The million euro bump start…

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The dust has settled after the last race of the Superleague season and that has given us at Leafield a chance to reflect on the last event, while also having a look through all the MCT V12 engine data produced from the cars at Navarra. And, as experienced racing guys with more events under our belts than we care to remember, we were all staggered to see what had gone on in the cockpit of the Azerti-run Anderlecht car, care of Davide Rigon, in order to keep the car in the second of the three races – and therefore in the hunt for the championship…

Rigon had finished second in the first race and was therefore at the back of the pack for the second encounter. In his push up through the field, he was forced off the track at turn one and ended up with a stalled engine. At this point, it would be fair to say that most drivers would have detached the steering wheel, climbed out and gone in search of the nearest bar. But not Signor Rigon from Thiene….

Rolling backwards, with a stalled V12 engine and a gearbox in auto shift mode, he had the presence of mind to select the manual gearbox mode, shift down through the gearbox to select reverse, and then bump start the engine. And with just enough momentum and backwards speed, the MCT engine fired into life. From this moment, he recovered to finish 11th and score vital championship points.

If one looks at the data, with the left hand numbers being seconds elapsed, the sequence of events is not only complex but extraordinary in terms of the sheer speed of thought needed. Indeed, in just over eight seconds, Rigon turns his day  – and his championship assault – around. So, for those number crunchers amongst you, here’s the sequence of events, as translated by our data guru Glenn Barber:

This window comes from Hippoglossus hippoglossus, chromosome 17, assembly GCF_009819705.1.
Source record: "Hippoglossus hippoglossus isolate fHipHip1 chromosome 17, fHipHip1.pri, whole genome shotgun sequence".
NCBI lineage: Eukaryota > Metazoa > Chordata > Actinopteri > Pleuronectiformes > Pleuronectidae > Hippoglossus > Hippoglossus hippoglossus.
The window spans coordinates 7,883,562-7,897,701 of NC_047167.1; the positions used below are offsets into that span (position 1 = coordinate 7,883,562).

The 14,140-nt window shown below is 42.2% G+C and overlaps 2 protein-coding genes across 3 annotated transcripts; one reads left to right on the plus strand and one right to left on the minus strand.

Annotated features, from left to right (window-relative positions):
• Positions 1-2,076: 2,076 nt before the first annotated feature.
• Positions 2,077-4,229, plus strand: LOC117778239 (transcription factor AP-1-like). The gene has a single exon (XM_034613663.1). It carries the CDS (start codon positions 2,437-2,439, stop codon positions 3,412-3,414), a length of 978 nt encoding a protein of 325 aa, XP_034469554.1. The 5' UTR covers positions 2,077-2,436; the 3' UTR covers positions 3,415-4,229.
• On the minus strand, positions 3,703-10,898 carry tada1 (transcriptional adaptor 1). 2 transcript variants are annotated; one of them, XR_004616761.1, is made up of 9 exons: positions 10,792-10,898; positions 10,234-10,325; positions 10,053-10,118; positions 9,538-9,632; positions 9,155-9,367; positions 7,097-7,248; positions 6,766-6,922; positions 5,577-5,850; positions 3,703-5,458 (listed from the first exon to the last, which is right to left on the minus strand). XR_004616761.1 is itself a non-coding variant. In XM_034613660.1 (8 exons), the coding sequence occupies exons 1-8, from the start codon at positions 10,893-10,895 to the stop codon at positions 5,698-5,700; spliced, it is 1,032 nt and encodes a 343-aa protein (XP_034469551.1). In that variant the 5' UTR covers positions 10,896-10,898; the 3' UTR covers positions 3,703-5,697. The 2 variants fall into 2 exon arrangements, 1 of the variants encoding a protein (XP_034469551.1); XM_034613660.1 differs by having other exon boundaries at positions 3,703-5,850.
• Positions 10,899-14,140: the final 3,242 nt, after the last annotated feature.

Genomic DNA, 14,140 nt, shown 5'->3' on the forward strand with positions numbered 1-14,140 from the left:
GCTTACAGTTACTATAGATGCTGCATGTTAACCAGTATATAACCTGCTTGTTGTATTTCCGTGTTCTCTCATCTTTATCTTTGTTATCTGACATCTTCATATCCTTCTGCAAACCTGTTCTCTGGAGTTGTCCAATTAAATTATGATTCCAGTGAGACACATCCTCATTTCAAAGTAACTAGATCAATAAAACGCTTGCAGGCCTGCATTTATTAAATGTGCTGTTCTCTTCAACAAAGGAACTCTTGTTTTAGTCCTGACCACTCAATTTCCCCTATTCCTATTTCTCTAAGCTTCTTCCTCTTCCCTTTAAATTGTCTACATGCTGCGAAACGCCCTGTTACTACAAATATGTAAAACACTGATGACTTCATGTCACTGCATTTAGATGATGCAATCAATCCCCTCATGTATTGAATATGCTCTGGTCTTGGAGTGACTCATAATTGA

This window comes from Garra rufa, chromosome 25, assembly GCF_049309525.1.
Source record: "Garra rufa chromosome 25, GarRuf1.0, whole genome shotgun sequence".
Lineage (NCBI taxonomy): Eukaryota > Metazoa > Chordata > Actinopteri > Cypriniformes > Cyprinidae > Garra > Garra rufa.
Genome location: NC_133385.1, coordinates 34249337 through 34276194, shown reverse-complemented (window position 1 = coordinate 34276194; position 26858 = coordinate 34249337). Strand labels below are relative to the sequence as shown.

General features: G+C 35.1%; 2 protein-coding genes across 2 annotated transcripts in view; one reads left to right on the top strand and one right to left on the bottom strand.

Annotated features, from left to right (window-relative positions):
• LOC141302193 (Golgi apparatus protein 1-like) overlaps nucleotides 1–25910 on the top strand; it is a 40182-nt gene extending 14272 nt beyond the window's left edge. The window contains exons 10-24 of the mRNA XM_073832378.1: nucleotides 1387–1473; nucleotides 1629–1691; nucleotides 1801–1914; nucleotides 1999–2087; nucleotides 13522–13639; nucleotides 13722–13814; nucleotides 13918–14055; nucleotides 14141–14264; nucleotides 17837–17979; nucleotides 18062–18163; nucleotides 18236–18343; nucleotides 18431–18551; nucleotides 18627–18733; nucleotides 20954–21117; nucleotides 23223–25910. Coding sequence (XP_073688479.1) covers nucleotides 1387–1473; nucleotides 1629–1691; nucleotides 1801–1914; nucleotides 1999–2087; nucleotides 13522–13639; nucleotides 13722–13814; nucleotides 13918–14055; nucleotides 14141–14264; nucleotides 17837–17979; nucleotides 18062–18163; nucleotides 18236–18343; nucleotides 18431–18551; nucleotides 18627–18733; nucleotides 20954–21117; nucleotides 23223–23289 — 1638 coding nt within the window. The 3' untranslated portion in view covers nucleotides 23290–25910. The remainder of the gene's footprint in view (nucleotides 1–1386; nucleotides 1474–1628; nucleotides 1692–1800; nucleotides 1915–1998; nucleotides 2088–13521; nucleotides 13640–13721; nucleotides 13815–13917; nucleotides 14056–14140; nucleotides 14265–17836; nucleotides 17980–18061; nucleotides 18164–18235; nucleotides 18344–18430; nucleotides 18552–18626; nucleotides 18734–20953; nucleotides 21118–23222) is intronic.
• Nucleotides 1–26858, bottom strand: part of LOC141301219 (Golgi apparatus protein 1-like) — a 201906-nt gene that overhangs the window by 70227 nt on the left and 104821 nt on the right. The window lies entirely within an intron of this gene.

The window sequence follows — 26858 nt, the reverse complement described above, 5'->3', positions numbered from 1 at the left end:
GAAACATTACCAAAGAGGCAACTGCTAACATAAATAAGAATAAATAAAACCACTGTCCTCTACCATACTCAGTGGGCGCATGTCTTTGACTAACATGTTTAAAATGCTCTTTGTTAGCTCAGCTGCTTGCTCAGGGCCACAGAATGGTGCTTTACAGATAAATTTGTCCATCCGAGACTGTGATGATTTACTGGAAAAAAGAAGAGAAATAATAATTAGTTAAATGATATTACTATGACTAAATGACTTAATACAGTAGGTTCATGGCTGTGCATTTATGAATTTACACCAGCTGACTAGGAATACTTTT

0.0 Collision with Beijing car – driver lifts off the throttle and starts to brake
0.5 Driver brakes heavily – engine stalls
1.385 Zero road speed displayed, wheels are locked
1.925 Brakes released – car is now rolling backwards
2.050 Wheel speed displays 39 kph backwards – the system cannot differentiate between forwards and reverse
2.925 Steering lock applied – wheel speed displays 24 kph (backwards)
3.615 Clutch depressed, engine speed = zero, wheel speed displays 20 kph (backwards)
4.105 Full steering lock applied
5.305 Steering lock reduced – wheel speed displays 16 kph (backwards)
6.245 Manual gearbox mode selected (auto mode will not shift whilst the engine is  not running and will not select reverse in any event) – wheel speed displays 15 kph (backwards)
6.415 2nd gear selected – wheel speed displays 14 kph (backwards)
6.875  1st gear selected – wheel speed displays 14 kph (backwards)
7.165  Neutral selected – wheel speed displays 13 kph (backwards)
7.535 Reverse selected – wheel speed displays 12 kph (backwards)
8.03 Throttle applied – wheel speed displays 11 kph (backwards)
8.07  Clutch released, engine rotates – wheel speed displays 11 kph (backwards)
8.235 Engine fires, 683 rpm – wheel speed displays 9 kph (backwards)
8.360 Engine starts to run, 1228 rpm – wheel speed displays 8 kph (backwards)
8.710 Engine speed rises to 7872 rpm – the chase begins…

Following his eleventh place in the second race, Rigon went on to claim fourth spot in the Superfinal, bringing home the championship for Anderlecht – and the not so small matter of a cheque for a million euro’s.

Rigon noted: “I’m thrilled. It’s been a tough season but with the help of everyone at Azerti and with the support of Anderlecht, we have delivered – and a bit of quick thinking in race two certainly helped to bring the championship home. Big thanks to Superleague and MCT for a great season.”

Superleague, with the support of MCT, has had a fabulous season and we’re proud to have been involved in such fantastic racing. In addition, the series is also unearthing some extremely strong talent and none more so than Davide Rigon. We’re extremely impressed and think he might just go far…